Exercise Module 0

Module self tests

A primary aim of the Generativity project is to help people understand all activities, actions and practices that are needed to generate and successfully execute large, often international, projects. So the self-test for Module 0 takes the form of an exercise in developing a simple project action plan using the Project Cycle Management approach. This includes identifying a suitable mentor to help with understanding, and even explaining further, particular features of PCM. Then undertaking an effective needs analysis, feasibility study, and a range of other important activities needed to generate a successful proposal.

The principle of Generativity is based on the idea of users being able to create, generate, implement or produce new material based on knowledge derived from other, more experienced, people. So we encourage you to start being generative by finding a partner/ mentor. When you have completed the exercise, consult with your mentor for further hints, tips and constructively critical comments.

You can also use the exercise to self-assess what is needed for a successful application and to gauge where you stand on your passage from trainee to experienced user. Once you are suitably experienced you can also mentor others on using the Generativity platform.

You should remember that the self-assessment tool is for your own benefit only; your work will not be evaluated. Working through this exercise will give you an opportunity to try out different approaches and to experience some of the issues you are likely to confront when preparing for, developing, and implementing a successful project proposal.

1. To start, choose from one of the following topics:
. organise a party with your friends
→ consider the nature of the party and the neighbourhood
. organise a surprise party for someone special
→ consider communication between all those involved
→ the logistics of getting everything together at the same time
. organise a dinner at your place
→ consider ‘supply and demand’ – who likes to eat what, are there any special needs?
. organise a small group vacation
→ consider the process / vacation likes and dislikes / the relevance of difference steps
. organise a public event to let others know about your achievements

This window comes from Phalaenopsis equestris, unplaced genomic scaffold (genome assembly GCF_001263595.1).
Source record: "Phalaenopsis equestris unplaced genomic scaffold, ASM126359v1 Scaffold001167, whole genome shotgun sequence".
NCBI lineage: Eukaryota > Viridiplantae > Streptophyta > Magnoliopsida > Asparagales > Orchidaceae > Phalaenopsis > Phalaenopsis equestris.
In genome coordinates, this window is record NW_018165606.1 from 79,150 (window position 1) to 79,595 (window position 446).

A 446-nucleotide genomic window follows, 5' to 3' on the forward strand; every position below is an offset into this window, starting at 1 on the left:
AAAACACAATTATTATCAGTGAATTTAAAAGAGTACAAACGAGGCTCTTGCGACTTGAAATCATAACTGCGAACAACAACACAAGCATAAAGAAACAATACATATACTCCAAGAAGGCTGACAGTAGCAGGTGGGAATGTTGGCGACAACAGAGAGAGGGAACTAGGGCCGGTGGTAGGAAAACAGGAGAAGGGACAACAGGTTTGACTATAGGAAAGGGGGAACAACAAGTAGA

→ consider the transferability and sustainability of your event

2. Having selected a topic, you should
– start with a definition of your idea, I.e. the subject / issue you want to address in your proposal. Complete a SWOT analysis (ref. Module 2)
– identify the major problems faced by the target groups and beneficiaries (i.e.: what is/are the problem/s? Whose problems?) (ref: slide 15)
– visualize the problems / aspects of the problem you want to address in the form of a diagram called a “problem tree” or “hierarchy of problems”. The “problem tree” will help you to analyse and clarify the cause–effect relationships. (ref: slides 14 & 15)
– visualize problems and causes in graphic form: the effects of a problem at the top and its causes at the bottom
→ A problem analysis provides a sound foundation on which to develop a set of relevant and focused objectives for the subsequent “project tree”. The objectives are the solutions to the previously identified problems.
– structure your findings in term of overall objectives, project purposes, expected results and activities, and make sure they offer a solution to the problems identified.
→ clearly identify your priorities
→ select your objectives one by one and complete a SMART matrix
– Transfer your findings into a logical framework structure. When you have completed the Log frame, check that the objectives are:
→ clear
→ linked to the overall project objective in a coherent way
→ all key assumptions have been made
– based on the previous steps, add operational details to the project design:
→ draw up the activity table
→ identify and assign tasks and sub-tasks
→ define time, start, duration and performances for each task and sub-task
→ create a Gantt chart to visualize the sequence and the interdependence of activities / tasks
→ complete the expenditure schedule

3. budget exercise
. Specify the required resources (ref: module 5)
→ assign resources to the different spending categories
→ Specify units and quantities
→ Evaluate unit costs
→ Identify sources of funding
→ Assign spending codes
→ Schedule costs per period
→ Calculate the total
→ Estimate the costs for project sustainability